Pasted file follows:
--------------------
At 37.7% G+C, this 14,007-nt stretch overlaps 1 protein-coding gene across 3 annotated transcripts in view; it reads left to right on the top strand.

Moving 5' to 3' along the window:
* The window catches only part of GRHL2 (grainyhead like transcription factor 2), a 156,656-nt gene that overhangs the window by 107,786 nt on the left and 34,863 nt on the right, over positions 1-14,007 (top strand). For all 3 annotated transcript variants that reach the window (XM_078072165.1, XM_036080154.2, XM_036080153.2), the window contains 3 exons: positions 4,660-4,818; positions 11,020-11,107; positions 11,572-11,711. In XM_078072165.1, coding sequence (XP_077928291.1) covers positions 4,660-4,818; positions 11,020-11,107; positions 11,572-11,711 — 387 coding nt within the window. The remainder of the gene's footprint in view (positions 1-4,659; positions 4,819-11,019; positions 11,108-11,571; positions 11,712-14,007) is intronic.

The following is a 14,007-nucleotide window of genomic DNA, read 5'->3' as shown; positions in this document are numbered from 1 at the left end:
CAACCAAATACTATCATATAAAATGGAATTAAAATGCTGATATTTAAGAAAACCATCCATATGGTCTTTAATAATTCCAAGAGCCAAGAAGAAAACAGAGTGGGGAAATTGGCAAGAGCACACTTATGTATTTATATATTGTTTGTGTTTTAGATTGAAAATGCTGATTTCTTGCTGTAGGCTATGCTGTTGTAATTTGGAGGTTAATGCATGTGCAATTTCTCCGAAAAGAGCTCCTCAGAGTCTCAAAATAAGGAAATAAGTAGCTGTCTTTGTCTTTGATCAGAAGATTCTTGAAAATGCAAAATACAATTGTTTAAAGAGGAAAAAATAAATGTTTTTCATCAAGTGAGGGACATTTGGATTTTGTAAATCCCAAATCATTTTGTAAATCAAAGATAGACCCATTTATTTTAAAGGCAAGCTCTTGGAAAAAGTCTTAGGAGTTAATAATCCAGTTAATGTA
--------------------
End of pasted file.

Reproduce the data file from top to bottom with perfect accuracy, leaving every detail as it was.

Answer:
At 37.7% G+C, this 14,007-nt stretch overlaps 1 protein-coding gene across 3 annotated transcripts in view; it reads left to right on the top strand.

Moving 5' to 3' along the window:
* The window catches only part of GRHL2 (grainyhead like transcription factor 2), a 156,656-nt gene that overhangs the window by 107,786 nt on the left and 34,863 nt on the right, over positions 1-14,007 (top strand). For all 3 annotated transcript variants that reach the window (XM_078072165.1, XM_036080154.2, XM_036080153.2), the window contains 3 exons: positions 4,660-4,818; positions 11,020-11,107; positions 11,572-11,711. In XM_078072165.1, coding sequence (XP_077928291.1) covers positions 4,660-4,818; positions 11,020-11,107; positions 11,572-11,711 — 387 coding nt within the window. The remainder of the gene's footprint in view (positions 1-4,659; positions 4,819-11,019; positions 11,108-11,571; positions 11,712-14,007) is intronic.

The following is a 14,007-nucleotide window of genomic DNA, read 5'->3' as shown; positions in this document are numbered from 1 at the left end:
CAACCAAATACTATCATATAAAATGGAATTAAAATGCTGATATTTAAGAAAACCATCCATATGGTCTTTAATAATTCCAAGAGCCAAGAAGAAAACAGAGTGGGGAAATTGGCAAGAGCACACTTATGTATTTATATATTGTTTGTGTTTTAGATTGAAAATGCTGATTTCTTGCTGTAGGCTATGCTGTTGTAATTTGGAGGTTAATGCATGTGCAATTTCTCCGAAAAGAGCTCCTCAGAGTCTCAAAATAAGGAAATAAGTAGCTGTCTTTGTCTTTGATCAGAAGATTCTTGAAAATGCAAAATACAATTGTTTAAAGAGGAAAAAATAAATGTTTTTCATCAAGTGAGGGACATTTGGATTTTGTAAATCCCAAATCATTTTGTAAATCAAAGATAGACCCATTTATTTTAAAGGCAAGCTCTTGGAAAAAGTCTTAGGAGTTAATAATCCAGTTAATGTA